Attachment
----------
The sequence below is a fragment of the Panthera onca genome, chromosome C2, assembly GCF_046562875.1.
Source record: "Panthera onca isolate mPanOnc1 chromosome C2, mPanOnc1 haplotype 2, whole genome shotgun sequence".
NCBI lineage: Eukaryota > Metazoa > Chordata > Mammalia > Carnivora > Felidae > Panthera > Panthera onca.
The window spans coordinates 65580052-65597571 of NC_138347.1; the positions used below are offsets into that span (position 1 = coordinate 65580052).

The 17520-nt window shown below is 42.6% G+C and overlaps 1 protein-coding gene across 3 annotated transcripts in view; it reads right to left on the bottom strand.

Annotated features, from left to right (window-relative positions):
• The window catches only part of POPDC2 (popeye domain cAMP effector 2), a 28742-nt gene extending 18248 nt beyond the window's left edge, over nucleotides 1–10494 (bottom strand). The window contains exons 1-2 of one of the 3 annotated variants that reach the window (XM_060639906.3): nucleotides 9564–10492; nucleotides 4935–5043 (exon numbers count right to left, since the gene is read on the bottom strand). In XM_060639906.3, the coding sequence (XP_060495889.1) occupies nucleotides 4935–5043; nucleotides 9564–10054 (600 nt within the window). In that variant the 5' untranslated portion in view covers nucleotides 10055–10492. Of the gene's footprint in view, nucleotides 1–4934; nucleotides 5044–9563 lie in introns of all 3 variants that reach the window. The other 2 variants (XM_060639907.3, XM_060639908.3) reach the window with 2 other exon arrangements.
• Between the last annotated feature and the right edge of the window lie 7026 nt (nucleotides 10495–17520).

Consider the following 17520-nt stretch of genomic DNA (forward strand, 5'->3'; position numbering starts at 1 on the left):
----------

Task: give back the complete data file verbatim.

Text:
The sequence below is a fragment of the Panthera onca genome, chromosome C2, assembly GCF_046562875.1.
Source record: "Panthera onca isolate mPanOnc1 chromosome C2, mPanOnc1 haplotype 2, whole genome shotgun sequence".
NCBI lineage: Eukaryota > Metazoa > Chordata > Mammalia > Carnivora > Felidae > Panthera > Panthera onca.
The window spans coordinates 65580052-65597571 of NC_138347.1; the positions used below are offsets into that span (position 1 = coordinate 65580052).

The 17520-nt window shown below is 42.6% G+C and overlaps 1 protein-coding gene across 3 annotated transcripts in view; it reads right to left on the bottom strand.

Annotated features, from left to right (window-relative positions):
• The window catches only part of POPDC2 (popeye domain cAMP effector 2), a 28742-nt gene extending 18248 nt beyond the window's left edge, over nucleotides 1–10494 (bottom strand). The window contains exons 1-2 of one of the 3 annotated variants that reach the window (XM_060639906.3): nucleotides 9564–10492; nucleotides 4935–5043 (exon numbers count right to left, since the gene is read on the bottom strand). In XM_060639906.3, the coding sequence (XP_060495889.1) occupies nucleotides 4935–5043; nucleotides 9564–10054 (600 nt within the window). In that variant the 5' untranslated portion in view covers nucleotides 10055–10492. Of the gene's footprint in view, nucleotides 1–4934; nucleotides 5044–9563 lie in introns of all 3 variants that reach the window. The other 2 variants (XM_060639907.3, XM_060639908.3) reach the window with 2 other exon arrangements.
• Between the last annotated feature and the right edge of the window lie 7026 nt (nucleotides 10495–17520).

Consider the following 17520-nt stretch of genomic DNA (forward strand, 5'->3'; position numbering starts at 1 on the left):